My wife and I was talking about one of the talks that they had concerning marriage and how each spouse is suppose to put the other spouse first and that as long as both spouses did this, it would work out for the greater good of the marriage.
I agreed but added a point in that sometimes, either because of human frailties on the part of your spouse or some other reason, you spouse may not be fulfilling all your needs and sometimes you will just need to take care of your own needs. I tried to emphasize that this did not mean placing your needs ahead of the marriage or family or even your spouses, but simply sometimes we need to take care of our own needs and not always expect the spouse to do it for us.
She did not like the 'tone' and 'attitude' of my remark and when I brought up an example, it really set her off.
The example had to do with birthdays. Since my wife is a witness, obviously she will not be throwing me a party, at least don't expect her too. Therefore, I just said that when my birthday rolls around, I would probably have to take care of getting my own self a 'birthday present' as crazy and somewhat selfish as that sounds. I don't see too many alternatives.
She told me that if I only took the time to research why birthdays are so bad then I would understand why it is best to stay away from them. So I asked her what makes them so bad. She would not say, claiming that I would just simply dismiss it as Watchtower reasoning. I asked her to explain it anyway and she still refused. So I said, well, if you are speaking of the reasons why birthdays should not be celebrated then according to the Watchtower the only times that birthdays were recorded in the Bible was when ungodly men were celebrating them and in both cases, someone lost a head. Also, according to the reasoning book, sometime in the far far distant past, blowing out candles originated with the belief that some fairy or other spirit was suppose to grant your wish. Then I concluded by saying, "But what does that have to do with today?"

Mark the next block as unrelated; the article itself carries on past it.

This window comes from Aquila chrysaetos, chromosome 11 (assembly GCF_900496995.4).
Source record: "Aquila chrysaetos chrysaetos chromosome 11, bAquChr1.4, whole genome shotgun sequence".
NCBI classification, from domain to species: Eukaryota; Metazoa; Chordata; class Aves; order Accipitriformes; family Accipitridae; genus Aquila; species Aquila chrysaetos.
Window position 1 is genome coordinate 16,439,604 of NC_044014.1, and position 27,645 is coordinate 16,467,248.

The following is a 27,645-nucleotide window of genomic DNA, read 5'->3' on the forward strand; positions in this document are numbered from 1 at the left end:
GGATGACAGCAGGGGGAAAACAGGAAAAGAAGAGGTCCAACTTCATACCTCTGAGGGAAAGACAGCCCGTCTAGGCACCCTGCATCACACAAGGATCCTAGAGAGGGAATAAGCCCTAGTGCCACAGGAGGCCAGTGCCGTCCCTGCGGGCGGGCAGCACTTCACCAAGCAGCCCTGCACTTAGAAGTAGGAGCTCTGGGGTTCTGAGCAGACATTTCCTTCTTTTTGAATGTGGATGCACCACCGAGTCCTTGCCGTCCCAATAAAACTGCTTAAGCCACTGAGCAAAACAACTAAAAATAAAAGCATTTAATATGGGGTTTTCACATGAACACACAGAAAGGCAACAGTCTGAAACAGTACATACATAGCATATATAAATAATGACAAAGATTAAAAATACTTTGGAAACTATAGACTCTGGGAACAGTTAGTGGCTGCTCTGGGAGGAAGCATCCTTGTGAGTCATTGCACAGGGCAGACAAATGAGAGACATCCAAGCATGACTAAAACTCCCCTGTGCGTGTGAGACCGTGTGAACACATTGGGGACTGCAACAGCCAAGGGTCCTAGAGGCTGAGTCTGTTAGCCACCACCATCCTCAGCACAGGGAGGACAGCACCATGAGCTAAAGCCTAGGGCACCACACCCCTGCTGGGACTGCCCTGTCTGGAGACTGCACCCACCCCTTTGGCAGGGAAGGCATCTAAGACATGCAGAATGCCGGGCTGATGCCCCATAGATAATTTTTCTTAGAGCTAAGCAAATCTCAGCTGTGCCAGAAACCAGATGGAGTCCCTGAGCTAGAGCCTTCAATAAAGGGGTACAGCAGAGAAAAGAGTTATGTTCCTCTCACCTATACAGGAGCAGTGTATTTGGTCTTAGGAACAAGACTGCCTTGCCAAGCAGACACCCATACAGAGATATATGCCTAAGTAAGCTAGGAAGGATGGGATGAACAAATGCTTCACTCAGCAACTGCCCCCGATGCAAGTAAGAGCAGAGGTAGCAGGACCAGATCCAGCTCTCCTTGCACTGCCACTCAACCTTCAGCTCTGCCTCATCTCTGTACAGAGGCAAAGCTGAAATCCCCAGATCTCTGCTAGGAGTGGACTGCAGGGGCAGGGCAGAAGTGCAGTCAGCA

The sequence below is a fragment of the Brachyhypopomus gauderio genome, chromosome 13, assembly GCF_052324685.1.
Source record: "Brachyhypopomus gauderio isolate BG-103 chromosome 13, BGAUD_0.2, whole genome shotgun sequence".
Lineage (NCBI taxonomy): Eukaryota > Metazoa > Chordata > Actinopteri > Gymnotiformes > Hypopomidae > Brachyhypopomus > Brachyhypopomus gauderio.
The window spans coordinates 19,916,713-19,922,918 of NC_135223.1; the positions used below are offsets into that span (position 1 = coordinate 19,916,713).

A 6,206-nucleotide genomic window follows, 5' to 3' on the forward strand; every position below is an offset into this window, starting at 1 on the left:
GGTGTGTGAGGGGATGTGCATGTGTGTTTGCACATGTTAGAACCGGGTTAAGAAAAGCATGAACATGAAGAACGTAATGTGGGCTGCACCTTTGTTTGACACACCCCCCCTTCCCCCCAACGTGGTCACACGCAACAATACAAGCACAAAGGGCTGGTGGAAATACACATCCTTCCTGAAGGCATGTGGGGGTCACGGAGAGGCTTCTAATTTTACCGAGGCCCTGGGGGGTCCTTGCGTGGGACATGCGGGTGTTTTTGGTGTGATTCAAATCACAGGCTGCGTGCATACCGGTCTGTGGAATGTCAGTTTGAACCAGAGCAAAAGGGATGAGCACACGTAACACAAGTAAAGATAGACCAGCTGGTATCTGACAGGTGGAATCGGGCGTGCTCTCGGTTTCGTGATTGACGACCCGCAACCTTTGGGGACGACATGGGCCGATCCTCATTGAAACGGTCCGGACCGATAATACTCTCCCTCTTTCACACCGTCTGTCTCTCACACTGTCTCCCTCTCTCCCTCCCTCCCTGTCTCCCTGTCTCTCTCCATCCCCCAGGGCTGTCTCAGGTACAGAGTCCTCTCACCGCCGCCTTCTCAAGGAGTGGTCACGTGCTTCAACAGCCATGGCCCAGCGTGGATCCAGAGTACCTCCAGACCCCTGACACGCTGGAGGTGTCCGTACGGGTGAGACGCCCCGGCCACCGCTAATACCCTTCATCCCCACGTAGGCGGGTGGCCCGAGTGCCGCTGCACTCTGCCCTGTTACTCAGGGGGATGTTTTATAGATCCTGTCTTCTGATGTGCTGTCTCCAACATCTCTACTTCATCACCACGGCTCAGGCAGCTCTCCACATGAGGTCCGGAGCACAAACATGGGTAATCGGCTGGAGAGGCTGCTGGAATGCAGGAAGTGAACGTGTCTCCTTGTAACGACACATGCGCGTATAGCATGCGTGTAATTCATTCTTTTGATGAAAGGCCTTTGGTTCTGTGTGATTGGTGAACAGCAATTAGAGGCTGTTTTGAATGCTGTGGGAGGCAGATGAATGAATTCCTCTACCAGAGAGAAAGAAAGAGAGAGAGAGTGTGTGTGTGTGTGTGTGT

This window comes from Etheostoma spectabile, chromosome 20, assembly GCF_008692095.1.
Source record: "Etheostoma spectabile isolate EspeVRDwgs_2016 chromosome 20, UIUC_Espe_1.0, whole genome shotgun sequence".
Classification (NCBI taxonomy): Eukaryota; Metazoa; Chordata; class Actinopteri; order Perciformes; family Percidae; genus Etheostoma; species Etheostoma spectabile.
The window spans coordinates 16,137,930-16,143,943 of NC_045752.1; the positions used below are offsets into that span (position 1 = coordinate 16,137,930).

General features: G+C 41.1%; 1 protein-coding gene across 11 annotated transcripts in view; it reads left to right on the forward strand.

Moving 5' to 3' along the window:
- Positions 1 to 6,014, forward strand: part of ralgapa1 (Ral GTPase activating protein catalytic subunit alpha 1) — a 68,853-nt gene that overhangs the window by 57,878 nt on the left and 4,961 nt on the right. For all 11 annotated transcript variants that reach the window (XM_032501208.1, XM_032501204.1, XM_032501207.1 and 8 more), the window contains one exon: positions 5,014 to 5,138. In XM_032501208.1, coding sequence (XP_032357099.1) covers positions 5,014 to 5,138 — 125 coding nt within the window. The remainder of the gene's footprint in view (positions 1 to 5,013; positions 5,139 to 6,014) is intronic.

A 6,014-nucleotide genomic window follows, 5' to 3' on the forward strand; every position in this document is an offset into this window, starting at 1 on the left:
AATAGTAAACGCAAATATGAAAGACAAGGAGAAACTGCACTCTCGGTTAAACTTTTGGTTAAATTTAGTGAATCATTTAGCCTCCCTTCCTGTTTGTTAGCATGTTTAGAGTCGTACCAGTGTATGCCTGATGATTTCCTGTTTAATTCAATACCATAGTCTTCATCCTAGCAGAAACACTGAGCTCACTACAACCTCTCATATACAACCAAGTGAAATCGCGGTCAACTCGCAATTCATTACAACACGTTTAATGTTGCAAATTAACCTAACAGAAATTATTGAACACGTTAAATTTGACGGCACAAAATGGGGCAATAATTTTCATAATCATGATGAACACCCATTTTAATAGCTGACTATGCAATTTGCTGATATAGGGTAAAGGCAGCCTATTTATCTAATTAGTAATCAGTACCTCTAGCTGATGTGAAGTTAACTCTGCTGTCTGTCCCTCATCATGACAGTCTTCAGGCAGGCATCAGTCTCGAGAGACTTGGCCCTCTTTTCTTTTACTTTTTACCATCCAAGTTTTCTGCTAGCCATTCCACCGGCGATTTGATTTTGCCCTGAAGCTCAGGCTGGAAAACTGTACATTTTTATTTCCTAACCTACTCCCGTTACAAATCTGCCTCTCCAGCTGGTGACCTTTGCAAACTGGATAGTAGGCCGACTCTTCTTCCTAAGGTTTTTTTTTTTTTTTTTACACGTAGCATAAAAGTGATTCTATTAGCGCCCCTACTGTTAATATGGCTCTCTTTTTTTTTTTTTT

She told me that I needed to do more research but I was like, why? I did not see the harm in birthdays but if there is more to it than that, she me the proof. She still would not, saying that I needed to research it like I was busying myself researching 607 B.C.E.. I told her that she was shifting the burden on me and that since she made the assertion, she needed to back it up. She got livid and started talking over me and telling me that I only believe what I want to believe, etc.. I knew the situation was getting ugly when my wife was getting visibly upset so I started apologizing. Even my daughter said that I made her upset, which I acknowledged and said that I was sorry, then I changed the subject.
We talked about it later and it turns out (much as I suspected) that my wife thinks that by my meeting my needs for celebrating my own birthday that I was somehow not putting the marriage first. I explained to her that I was in no way going to do something that would compromise the marriage and told her that I did not see it being any different than a woman going to pamper herself at a spa or getting a manicure / pedicure. It was harmless to me but it rattled her cage.
She apparently does not like my questioning the Society teachings and gets an attitude with me when I said that even though she does not celebrate Christmas, I would still buy her a Christmas gift regardless (like I did last Christmas). Her coworker and I even threw her a surprise birthday party this year which she thoroughly enjoyed.
My mother and I also threw her a surprise baby shower and come to find out later that one of her aunts did not attend because she happened to see some of my wife's friends wish her a happy birthday on my wife's facebook page. I sent her aunt a message concerning that tonight so I am waiting for the fireworks to start. My wife and her mom think the real reason why her aunt did not attend had more to do with the fact that she did not have a present to bring.
I swear, Jehovah's Witnesses can be some real nuts sometimes.